Do you have phone anxiety? How to get over it, and other tips for communicating via telephone

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Do you have phone anxiety? How to get over it, and other tips for communicating via telephone

Does picking up the phone make you nervous? You’re not alone. Follow these tips to harness the power of the telephone, instead of avoiding it. 

As much as you might wish for the extinction of the telephone, the phone is unavoidable. Whether you’re calling your senator or calling your grandma, we all have to pick up the phone sometimes. Even with chat software being used for customer service, 75% of us still believe that the phone is the fastest way to get a response.

While video conferencing is a microscope for the body, the telephone is a microscope for the voice. Why does it make us nervous? Albert Mehrabian found that 93% of communication is non-verbal as it relates to emotions (7% comes from words, 38% from tone of voice and 55% from body language). On the phone, the significance of words increases to 14%.

When all you’ve to go by is someone’s tone of voice, our mind fills the rest of the space with negative assumptions. We can’t rely on someone’s smiling face to tell us how they feel. And it doesn’t help that we usually pick up the phone in higher stakes situations (read: phone interviews!).

So, why is the phone important?

It allows for impromptu conversation, which helps us get to the bottom of a problem faster. But also opens us up to conflict with another person. And the more you avoid this type of communication, the less practiced in it you will be. It can be a vicious cycle.

I keep a separate to-do list for phone calls. I’m guilty of delaying these for weeks and weeks. It’s not just the anxiety of being judged. I’ve also convinced myself that I need to be in a quiet room with fully focused attention to make these calls. This is not true and it is also not possible.

This week, I’m determined to get through my telephonic to-do list. Here are my tips to do so.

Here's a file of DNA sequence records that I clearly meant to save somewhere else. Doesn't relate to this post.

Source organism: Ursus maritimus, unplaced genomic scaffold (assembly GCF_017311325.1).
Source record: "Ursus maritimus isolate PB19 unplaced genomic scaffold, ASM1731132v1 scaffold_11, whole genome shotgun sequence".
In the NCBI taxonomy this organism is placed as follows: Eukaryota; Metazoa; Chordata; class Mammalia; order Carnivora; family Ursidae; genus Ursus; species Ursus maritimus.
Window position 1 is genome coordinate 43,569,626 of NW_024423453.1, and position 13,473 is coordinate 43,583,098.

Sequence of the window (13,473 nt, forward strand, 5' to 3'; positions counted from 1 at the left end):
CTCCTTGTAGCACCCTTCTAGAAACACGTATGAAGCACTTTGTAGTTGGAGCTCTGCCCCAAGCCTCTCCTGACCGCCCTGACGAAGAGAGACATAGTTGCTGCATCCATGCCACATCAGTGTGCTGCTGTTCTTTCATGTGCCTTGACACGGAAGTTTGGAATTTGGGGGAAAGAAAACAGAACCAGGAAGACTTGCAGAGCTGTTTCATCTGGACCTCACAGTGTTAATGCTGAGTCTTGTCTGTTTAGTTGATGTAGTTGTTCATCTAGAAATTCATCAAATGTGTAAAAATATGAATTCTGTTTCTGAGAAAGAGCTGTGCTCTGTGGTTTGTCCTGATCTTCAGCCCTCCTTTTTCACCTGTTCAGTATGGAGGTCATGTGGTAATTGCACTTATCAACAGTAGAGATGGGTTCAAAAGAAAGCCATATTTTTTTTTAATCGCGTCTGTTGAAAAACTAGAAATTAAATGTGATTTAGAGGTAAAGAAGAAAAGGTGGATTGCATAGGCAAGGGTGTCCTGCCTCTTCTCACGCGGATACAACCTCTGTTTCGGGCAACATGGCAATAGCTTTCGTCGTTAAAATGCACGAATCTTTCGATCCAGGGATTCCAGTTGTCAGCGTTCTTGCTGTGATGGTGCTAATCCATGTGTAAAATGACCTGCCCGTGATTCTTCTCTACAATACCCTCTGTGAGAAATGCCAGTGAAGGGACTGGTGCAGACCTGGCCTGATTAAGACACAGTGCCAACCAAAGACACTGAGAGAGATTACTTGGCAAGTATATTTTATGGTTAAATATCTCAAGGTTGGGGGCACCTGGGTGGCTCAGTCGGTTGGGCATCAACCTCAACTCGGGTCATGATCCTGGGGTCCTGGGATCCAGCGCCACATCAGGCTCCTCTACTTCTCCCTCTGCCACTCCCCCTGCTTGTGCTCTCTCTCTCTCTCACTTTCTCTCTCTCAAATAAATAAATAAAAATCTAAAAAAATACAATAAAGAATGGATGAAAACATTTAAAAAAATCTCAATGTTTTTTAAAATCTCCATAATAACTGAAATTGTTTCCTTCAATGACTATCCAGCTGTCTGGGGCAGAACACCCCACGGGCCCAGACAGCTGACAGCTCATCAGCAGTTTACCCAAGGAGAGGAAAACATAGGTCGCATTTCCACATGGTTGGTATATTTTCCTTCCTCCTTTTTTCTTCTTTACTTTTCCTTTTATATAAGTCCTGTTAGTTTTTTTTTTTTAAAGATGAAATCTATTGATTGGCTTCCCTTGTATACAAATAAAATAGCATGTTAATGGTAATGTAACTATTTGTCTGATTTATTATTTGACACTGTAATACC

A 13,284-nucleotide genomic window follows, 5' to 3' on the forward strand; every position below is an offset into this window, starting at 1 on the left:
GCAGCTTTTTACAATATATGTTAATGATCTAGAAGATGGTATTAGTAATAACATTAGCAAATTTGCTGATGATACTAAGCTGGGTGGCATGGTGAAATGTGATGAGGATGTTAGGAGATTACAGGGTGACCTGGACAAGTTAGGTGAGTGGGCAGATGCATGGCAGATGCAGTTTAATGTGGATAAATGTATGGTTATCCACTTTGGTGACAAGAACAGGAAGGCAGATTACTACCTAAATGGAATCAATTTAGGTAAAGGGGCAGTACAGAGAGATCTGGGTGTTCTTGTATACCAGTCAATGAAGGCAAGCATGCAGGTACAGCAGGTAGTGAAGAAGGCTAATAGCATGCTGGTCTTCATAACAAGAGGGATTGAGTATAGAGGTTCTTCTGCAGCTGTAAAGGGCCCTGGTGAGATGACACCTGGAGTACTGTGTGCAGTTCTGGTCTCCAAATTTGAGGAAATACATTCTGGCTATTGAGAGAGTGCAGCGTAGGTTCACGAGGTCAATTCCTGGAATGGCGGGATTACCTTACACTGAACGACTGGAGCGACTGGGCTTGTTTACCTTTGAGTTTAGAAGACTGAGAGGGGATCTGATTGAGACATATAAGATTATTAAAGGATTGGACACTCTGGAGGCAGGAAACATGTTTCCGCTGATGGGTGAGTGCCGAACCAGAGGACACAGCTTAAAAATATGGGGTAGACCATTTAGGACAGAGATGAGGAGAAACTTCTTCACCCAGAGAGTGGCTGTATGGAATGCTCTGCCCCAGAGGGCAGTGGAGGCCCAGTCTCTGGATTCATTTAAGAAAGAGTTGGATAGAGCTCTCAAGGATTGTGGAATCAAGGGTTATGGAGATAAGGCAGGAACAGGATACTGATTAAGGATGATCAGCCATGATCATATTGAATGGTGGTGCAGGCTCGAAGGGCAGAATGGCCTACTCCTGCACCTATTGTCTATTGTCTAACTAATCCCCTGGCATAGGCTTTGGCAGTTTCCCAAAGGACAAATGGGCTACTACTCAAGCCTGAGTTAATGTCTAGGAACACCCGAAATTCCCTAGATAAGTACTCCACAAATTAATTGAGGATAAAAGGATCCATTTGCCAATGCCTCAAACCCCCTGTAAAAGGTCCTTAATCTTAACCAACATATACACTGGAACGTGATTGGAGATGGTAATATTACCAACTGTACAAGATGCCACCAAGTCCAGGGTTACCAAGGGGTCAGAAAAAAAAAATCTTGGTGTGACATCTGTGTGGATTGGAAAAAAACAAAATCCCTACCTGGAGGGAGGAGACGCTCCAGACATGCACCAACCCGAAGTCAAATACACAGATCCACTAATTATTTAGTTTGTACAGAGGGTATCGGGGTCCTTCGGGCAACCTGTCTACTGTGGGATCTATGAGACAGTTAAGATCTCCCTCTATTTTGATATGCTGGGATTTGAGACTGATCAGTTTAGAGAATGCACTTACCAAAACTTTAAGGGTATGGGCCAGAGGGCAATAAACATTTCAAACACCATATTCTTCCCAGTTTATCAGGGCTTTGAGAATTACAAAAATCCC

Batch

Block off an hour to make multiple calls at once. Making a plan means you’re more likely to follow through, and doing things in repetition helps you improve at the skill.

Reframe

Negative self-talk is a powerful thing. “In 2005, the National Science Foundation published an article regarding research about human thoughts per day. The average person has about 12,000 to 60,000 thoughts per day. Of those, 80%  are negative and 95% are exactly the same repetitive thoughts as the day before and about 80% are negative.” If this is true, then it’s super unlikely that all of our negative thoughts are justified. Try to remind yourself of that in the moment.

Rehearse

Make a bulleted list of points you want to hit with words to cue your recall. Write out certain questions you want to ask. Keep a sticky note with thoughts open on your desktop. Rehearse speaking some of the ideas out before the call.  And reference it whenever you need to.

Focus 

Choose a physical point of focus. Since you can’t make eye contact, focus on your feet hitting the floor or your bum in the chair. Another good tip is a marble in your hand or holding one of those fidget spinners the kids use. You need a place to focus and settle your energy, the same way you would in person, and creating that for yourself can be a powerful alternative.

Translate  

Don’t be afraid to overcommunicate. Without visual cues, it might not be clear that you are taking a moment to think, which may make you feel rushed to provide an answer to a question before you are ready. There’s nothing wrong with saying to the person, I need a moment to think about that, and then taking that moment. It may feel like an eternity but can provide much-needed air to a conversation.

Reflect

When all else fails, remind yourself that it’s likely the person you’re talking to hates the phone just as much as you do. Even the act of putting your attention on that other person takes the focus off of yourself and sets you up for a better chance of establishing a connection. Good luck!

 

 

 

 

 

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